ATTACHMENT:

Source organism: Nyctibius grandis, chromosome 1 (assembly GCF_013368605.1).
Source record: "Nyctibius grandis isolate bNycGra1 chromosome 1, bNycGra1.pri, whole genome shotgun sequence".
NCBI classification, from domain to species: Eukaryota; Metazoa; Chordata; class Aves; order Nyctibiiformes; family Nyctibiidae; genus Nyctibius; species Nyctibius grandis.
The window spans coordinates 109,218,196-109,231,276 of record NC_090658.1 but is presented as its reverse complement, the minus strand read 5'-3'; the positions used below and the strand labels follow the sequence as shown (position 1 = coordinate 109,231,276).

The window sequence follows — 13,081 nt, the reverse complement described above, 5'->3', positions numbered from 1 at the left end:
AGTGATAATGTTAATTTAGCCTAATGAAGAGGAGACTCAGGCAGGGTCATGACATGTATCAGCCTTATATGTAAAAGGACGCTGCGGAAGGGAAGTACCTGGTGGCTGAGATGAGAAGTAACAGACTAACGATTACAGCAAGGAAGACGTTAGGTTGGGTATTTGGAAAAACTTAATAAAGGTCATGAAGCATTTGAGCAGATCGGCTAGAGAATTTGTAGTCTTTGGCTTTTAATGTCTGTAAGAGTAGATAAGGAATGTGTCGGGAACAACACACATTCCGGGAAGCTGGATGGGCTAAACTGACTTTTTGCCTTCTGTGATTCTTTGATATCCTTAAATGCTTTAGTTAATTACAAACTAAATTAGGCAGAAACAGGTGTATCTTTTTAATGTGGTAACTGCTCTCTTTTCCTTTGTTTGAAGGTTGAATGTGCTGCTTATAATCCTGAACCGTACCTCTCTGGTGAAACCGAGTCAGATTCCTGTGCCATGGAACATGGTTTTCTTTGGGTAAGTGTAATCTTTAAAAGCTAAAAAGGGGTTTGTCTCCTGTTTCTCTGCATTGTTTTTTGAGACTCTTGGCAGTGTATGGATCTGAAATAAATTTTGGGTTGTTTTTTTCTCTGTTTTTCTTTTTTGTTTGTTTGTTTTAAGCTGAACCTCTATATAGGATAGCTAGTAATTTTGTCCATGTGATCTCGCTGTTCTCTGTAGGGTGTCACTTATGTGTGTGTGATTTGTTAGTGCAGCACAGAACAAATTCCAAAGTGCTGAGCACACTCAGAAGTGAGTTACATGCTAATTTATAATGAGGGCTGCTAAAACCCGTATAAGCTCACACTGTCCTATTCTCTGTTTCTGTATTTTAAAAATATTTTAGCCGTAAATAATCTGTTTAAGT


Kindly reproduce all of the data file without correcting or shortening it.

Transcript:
Source organism: Nyctibius grandis, chromosome 1 (assembly GCF_013368605.1).
Source record: "Nyctibius grandis isolate bNycGra1 chromosome 1, bNycGra1.pri, whole genome shotgun sequence".
NCBI classification, from domain to species: Eukaryota; Metazoa; Chordata; class Aves; order Nyctibiiformes; family Nyctibiidae; genus Nyctibius; species Nyctibius grandis.
The window spans coordinates 109,218,196-109,231,276 of record NC_090658.1 but is presented as its reverse complement, the minus strand read 5'-3'; the positions used below and the strand labels follow the sequence as shown (position 1 = coordinate 109,231,276).

The window sequence follows — 13,081 nt, the reverse complement described above, 5'->3', positions numbered from 1 at the left end:
AGTGATAATGTTAATTTAGCCTAATGAAGAGGAGACTCAGGCAGGGTCATGACATGTATCAGCCTTATATGTAAAAGGACGCTGCGGAAGGGAAGTACCTGGTGGCTGAGATGAGAAGTAACAGACTAACGATTACAGCAAGGAAGACGTTAGGTTGGGTATTTGGAAAAACTTAATAAAGGTCATGAAGCATTTGAGCAGATCGGCTAGAGAATTTGTAGTCTTTGGCTTTTAATGTCTGTAAGAGTAGATAAGGAATGTGTCGGGAACAACACACATTCCGGGAAGCTGGATGGGCTAAACTGACTTTTTGCCTTCTGTGATTCTTTGATATCCTTAAATGCTTTAGTTAATTACAAACTAAATTAGGCAGAAACAGGTGTATCTTTTTAATGTGGTAACTGCTCTCTTTTCCTTTGTTTGAAGGTTGAATGTGCTGCTTATAATCCTGAACCGTACCTCTCTGGTGAAACCGAGTCAGATTCCTGTGCCATGGAACATGGTTTTCTTTGGGTAAGTGTAATCTTTAAAAGCTAAAAAGGGGTTTGTCTCCTGTTTCTCTGCATTGTTTTTTGAGACTCTTGGCAGTGTATGGATCTGAAATAAATTTTGGGTTGTTTTTTTCTCTGTTTTTCTTTTTTGTTTGTTTGTTTTAAGCTGAACCTCTATATAGGATAGCTAGTAATTTTGTCCATGTGATCTCGCTGTTCTCTGTAGGGTGTCACTTATGTGTGTGTGATTTGTTAGTGCAGCACAGAACAAATTCCAAAGTGCTGAGCACACTCAGAAGTGAGTTACATGCTAATTTATAATGAGGGCTGCTAAAACCCGTATAAGCTCACACTGTCCTATTCTCTGTTTCTGTATTTTAAAAATATTTTAGCCGTAAATAATCTGTTTAAGT